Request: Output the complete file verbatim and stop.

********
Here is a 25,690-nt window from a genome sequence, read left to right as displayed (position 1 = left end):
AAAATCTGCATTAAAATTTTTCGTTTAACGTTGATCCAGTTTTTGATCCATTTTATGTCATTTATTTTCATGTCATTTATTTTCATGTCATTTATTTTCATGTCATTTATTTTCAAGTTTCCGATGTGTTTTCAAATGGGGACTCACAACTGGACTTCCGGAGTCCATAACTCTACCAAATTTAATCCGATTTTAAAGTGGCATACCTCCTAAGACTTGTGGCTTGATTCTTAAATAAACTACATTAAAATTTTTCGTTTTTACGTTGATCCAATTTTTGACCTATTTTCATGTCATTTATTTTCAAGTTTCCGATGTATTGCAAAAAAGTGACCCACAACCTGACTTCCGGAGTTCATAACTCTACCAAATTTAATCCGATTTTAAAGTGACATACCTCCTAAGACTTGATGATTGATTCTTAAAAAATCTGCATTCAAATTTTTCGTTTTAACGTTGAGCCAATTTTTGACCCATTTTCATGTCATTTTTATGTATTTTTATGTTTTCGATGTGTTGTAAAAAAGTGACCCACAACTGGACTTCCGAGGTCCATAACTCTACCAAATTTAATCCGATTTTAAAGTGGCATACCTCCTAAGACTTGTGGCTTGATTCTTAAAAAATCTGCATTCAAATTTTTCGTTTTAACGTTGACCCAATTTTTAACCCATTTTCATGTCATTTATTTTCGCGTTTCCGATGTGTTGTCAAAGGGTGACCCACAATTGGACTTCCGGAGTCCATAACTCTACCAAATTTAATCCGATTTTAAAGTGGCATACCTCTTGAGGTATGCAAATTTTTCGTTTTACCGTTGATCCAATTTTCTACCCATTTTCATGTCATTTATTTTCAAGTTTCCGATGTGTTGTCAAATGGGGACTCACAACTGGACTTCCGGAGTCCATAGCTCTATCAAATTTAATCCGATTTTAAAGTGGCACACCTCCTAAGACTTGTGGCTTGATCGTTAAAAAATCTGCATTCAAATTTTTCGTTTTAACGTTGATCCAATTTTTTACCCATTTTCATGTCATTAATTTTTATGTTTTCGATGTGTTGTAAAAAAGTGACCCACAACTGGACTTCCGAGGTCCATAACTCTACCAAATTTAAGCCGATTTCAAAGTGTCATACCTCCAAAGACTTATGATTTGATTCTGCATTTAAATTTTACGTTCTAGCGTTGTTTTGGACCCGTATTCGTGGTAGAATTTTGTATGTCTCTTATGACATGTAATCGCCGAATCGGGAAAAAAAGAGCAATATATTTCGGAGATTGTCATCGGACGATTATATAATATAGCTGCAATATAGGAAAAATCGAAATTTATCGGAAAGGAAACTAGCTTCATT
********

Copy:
Here is a 25,690-nt window from a genome sequence, read left to right as displayed (position 1 = left end):
AAAATCTGCATTAAAATTTTTCGTTTAACGTTGATCCAGTTTTTGATCCATTTTATGTCATTTATTTTCATGTCATTTATTTTCATGTCATTTATTTTCATGTCATTTATTTTCAAGTTTCCGATGTGTTTTCAAATGGGGACTCACAACTGGACTTCCGGAGTCCATAACTCTACCAAATTTAATCCGATTTTAAAGTGGCATACCTCCTAAGACTTGTGGCTTGATTCTTAAATAAACTACATTAAAATTTTTCGTTTTTACGTTGATCCAATTTTTGACCTATTTTCATGTCATTTATTTTCAAGTTTCCGATGTATTGCAAAAAAGTGACCCACAACCTGACTTCCGGAGTTCATAACTCTACCAAATTTAATCCGATTTTAAAGTGACATACCTCCTAAGACTTGATGATTGATTCTTAAAAAATCTGCATTCAAATTTTTCGTTTTAACGTTGAGCCAATTTTTGACCCATTTTCATGTCATTTTTATGTATTTTTATGTTTTCGATGTGTTGTAAAAAAGTGACCCACAACTGGACTTCCGAGGTCCATAACTCTACCAAATTTAATCCGATTTTAAAGTGGCATACCTCCTAAGACTTGTGGCTTGATTCTTAAAAAATCTGCATTCAAATTTTTCGTTTTAACGTTGACCCAATTTTTAACCCATTTTCATGTCATTTATTTTCGCGTTTCCGATGTGTTGTCAAAGGGTGACCCACAATTGGACTTCCGGAGTCCATAACTCTACCAAATTTAATCCGATTTTAAAGTGGCATACCTCTTGAGGTATGCAAATTTTTCGTTTTACCGTTGATCCAATTTTCTACCCATTTTCATGTCATTTATTTTCAAGTTTCCGATGTGTTGTCAAATGGGGACTCACAACTGGACTTCCGGAGTCCATAGCTCTATCAAATTTAATCCGATTTTAAAGTGGCACACCTCCTAAGACTTGTGGCTTGATCGTTAAAAAATCTGCATTCAAATTTTTCGTTTTAACGTTGATCCAATTTTTTACCCATTTTCATGTCATTAATTTTTATGTTTTCGATGTGTTGTAAAAAAGTGACCCACAACTGGACTTCCGAGGTCCATAACTCTACCAAATTTAAGCCGATTTCAAAGTGTCATACCTCCAAAGACTTATGATTTGATTCTGCATTTAAATTTTACGTTCTAGCGTTGTTTTGGACCCGTATTCGTGGTAGAATTTTGTATGTCTCTTATGACATGTAATCGCCGAATCGGGAAAAAAAGAGCAATATATTTCGGAGATTGTCATCGGACGATTATATAATATAGCTGCAATATAGGAAAAATCGAAATTTATCGGAAAGGAAACTAGCTTCATT